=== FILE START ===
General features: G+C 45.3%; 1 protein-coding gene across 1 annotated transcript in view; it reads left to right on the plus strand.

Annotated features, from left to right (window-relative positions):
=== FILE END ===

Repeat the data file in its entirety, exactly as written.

General features: G+C 45.3%; 1 protein-coding gene across 1 annotated transcript in view; it reads left to right on the plus strand.

Annotated features, from left to right (window-relative positions):